Importantly, we must also be wary of mutual aid projects being co-opted and reframed as charity. Spade, argues that ‘contemporary charity comes with eligibility requirements such as sobriety, piety, curfews, participation in job training, parenting courses, cooperation with the police, a lawful immigration status, or identifying the paternity of children’. In other words, the carceral arm of the state entering and dictating the parameters of care. Mutual aid is the antithesis to this, as its origins are rooted in a rejection of capitalism, as capitalism is ‘constantly failing, subsequently producing desperation, destruction, alienation’.
There are limitations to mutual aid, as projects should not filter into the neoliberal consensus that the state is inefficient. These projects should not replace the role of the state, nor should they absolve the state of its sins. Mutual aid projects should demonstrate the systematic retreat of the state and bolstering of the private sector. Whilst admirable, the actions of Captain Tom – who traversed up and down his garden to raise money for the NHS – should not shift the responsibilities of the state to private individuals through the medium of charitable giving. This should fundamentally demonstrate the need to reorganise society to centre care and compassion.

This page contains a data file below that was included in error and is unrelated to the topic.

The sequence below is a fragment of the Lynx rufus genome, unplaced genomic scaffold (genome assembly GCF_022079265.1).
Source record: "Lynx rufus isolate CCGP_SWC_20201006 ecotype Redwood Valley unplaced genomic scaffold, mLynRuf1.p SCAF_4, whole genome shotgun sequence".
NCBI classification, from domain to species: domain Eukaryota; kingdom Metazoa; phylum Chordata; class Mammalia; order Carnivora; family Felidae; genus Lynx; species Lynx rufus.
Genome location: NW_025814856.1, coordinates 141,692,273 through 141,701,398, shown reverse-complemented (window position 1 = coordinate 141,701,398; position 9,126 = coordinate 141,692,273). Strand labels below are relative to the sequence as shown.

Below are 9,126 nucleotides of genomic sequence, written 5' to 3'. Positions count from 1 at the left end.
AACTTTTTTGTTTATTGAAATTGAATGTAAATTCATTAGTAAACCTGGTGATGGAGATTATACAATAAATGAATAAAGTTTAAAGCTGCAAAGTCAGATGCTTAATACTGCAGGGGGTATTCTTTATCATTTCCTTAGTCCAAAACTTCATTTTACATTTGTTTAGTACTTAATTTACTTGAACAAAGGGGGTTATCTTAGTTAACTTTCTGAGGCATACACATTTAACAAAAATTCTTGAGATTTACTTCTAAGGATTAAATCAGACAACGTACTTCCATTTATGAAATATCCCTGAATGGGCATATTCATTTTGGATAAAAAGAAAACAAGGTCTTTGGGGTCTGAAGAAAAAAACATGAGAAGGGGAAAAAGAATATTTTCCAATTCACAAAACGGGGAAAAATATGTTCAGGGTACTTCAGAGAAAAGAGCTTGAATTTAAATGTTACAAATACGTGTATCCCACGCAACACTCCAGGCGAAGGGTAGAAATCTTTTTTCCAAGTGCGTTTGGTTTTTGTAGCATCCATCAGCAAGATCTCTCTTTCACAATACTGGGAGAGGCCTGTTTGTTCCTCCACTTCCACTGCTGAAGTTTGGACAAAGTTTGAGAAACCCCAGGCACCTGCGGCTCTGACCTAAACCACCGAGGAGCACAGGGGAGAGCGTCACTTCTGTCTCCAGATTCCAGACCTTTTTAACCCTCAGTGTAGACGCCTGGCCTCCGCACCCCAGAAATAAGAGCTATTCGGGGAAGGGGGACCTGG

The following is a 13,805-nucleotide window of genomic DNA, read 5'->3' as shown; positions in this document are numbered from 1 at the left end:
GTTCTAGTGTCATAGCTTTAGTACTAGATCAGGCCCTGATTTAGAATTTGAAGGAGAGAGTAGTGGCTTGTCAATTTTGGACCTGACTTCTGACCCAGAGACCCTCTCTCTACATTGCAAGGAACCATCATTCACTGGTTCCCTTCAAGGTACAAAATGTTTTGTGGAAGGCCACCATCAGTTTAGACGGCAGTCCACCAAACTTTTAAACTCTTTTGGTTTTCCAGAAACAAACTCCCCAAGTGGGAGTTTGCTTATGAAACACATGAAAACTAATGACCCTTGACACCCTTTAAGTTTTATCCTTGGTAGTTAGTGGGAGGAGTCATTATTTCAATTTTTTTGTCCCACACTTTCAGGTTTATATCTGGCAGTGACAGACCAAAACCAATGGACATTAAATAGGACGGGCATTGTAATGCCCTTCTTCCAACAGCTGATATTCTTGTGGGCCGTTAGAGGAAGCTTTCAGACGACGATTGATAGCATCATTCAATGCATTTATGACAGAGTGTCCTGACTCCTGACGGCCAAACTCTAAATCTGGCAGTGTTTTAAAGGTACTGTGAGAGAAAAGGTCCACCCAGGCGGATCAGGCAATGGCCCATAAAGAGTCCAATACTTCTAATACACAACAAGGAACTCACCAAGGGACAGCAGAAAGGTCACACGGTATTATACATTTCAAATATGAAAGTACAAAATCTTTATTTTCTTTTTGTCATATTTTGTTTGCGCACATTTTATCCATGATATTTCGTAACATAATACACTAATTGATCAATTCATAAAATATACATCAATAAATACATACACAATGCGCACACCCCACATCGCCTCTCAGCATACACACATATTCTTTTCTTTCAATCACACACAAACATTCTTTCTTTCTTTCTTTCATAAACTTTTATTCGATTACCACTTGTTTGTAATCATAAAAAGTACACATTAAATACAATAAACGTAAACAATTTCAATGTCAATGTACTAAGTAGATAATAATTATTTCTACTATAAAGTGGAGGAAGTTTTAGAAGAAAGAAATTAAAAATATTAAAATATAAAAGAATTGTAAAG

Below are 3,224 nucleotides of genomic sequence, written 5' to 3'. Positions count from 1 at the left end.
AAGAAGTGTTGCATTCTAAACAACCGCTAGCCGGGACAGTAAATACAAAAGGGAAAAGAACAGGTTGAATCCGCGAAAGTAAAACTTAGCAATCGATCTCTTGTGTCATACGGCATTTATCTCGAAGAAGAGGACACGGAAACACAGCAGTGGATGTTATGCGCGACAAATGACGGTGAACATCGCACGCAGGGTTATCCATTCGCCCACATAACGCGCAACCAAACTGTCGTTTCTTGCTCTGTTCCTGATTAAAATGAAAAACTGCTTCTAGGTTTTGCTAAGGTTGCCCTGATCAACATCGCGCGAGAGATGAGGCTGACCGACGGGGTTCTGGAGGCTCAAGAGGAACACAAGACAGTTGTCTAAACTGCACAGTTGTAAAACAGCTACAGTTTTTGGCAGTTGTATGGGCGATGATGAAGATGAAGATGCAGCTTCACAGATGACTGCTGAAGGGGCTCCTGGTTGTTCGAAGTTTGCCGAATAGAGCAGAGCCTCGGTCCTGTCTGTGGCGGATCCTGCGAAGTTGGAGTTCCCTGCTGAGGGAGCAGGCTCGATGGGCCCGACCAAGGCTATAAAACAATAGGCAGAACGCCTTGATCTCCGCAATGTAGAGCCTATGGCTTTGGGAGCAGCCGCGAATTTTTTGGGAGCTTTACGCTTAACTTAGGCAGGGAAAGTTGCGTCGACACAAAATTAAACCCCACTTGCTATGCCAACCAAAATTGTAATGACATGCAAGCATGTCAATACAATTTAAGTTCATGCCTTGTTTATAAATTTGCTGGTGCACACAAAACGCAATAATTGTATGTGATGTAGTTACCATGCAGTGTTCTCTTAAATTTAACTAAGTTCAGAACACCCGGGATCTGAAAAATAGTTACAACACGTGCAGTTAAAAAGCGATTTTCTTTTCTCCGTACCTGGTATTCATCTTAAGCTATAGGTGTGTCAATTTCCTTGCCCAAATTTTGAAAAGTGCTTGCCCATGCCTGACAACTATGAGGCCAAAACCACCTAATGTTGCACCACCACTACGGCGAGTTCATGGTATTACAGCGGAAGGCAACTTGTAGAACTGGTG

Capitalism is a virus and to combat this, we must reject individualism and embrace a radical reorientation of society that places care at its center. Whilst it has been an important practice during the pandemic, we must remember that through mutual aid projects, a road map for developing a better society can be created. It enables us to expand our imagination to think beyond the exploitative and individual nature of capitalism. We must draw from past examples demonstrated by the BPP as the taking of space is an integral part of the rejection of oppression, for space offers visibility as well as a place to organise and mobilise.
Ashley Roach-McFarlane is a freelance writer who has written for the Verso Blog and Bad Form Review, where he discusses issues around politics, race, class and capitalism. He co-organises the Revolutionary Readers Club, a mutual aid study group dedicated to the revolutionary teachings and writings of Black radicals.